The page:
I thought I was discreet with my two super small cloth bags of gear strolling to the cavernous handicap bathroom on the floor. This set up felt so stealth that it could pass as an oversized makeup case. Makeup application is such a priority in Japan that there are built-in cabinets found at the entry to the women’s bathroom. Imagine, dedicated makeup storage but not a scratch of lactation support dually noted. It was as though the architectural priorities of the space itself were judging me for my decision to go back to work.
Using bathrooms to pump is the last place I will choose. At work, I prefer broom closets and meeting rooms. Here in this new glossy corporate headquarters, I couldn’t connect to the meeting room network and the company had invested in too few meeting rooms anyway. Snagging a meeting room was a competitive endeavor and required some advanced planning. Not every floor had a broom closet. The rest of the interior space was semi-open space. I thought about the break rooms, the trash rooms (also dedicated areas in Japan), and the odd-ball hallway appendices. But any of these might present a random encounter with a fellow employee. Given the cultural priority for makeup, I struggled even to imagine the discomfort of someone happening upon a woman who had a machine groaning under her nursing cover. On this floor, the forced choice was the largest stall.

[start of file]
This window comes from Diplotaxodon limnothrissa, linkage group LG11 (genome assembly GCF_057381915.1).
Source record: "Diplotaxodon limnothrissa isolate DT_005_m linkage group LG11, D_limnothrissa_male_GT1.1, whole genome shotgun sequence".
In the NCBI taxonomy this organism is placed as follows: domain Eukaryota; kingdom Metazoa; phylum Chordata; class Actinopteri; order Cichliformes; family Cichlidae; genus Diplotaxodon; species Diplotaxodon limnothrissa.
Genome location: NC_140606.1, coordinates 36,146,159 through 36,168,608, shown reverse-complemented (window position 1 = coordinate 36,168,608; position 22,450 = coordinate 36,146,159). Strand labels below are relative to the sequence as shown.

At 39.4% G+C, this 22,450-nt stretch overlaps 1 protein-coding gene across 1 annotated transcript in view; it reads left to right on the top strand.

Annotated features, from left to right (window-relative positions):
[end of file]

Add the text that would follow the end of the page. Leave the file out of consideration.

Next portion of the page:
I tried to gracefully slip out of my meeting room with my oversized vanity-like cases gesturing to my co-workers that I’d be off and back in a mere moment. When I got situated, I realized that the quiet ambiance of a corporate bathroom in Japan was a little too tranquil for the pump. Even tucked away to the far corner of an accessible stall a full three feet from the toilet. In a moment of overly creative thinking, I remembered that bathrooms in Japan are all equipped with white noise. How convenient! I could play toilet noise while pumping and nobody would be the wiser. Given the below choices, which would make you assume it generates white noise? I went with a happy green cord.
Incidentally, this called security. Yep, that happy green chord means I have fallen, and I need help to get up. A rap on the door came a few minutes later and was super persistent. I only opened it when I heard the English word “security!” Oh boy, maybe I’m not allowed to pump at corporate HQ. The female security guard was helpful and apologetic; in fact, she was not taken aback at all by my pumping situation. She just wanted to make sure there was no actual emergency. Instead, I tried a different white noise idea, the baby monitor app on my phone.
As soon as I settled down enough to let down again the lights went off. The stall has a motion sensor to save electricity, leaving me stunned for a second in pitch black punctuating the message of the corporate architecture.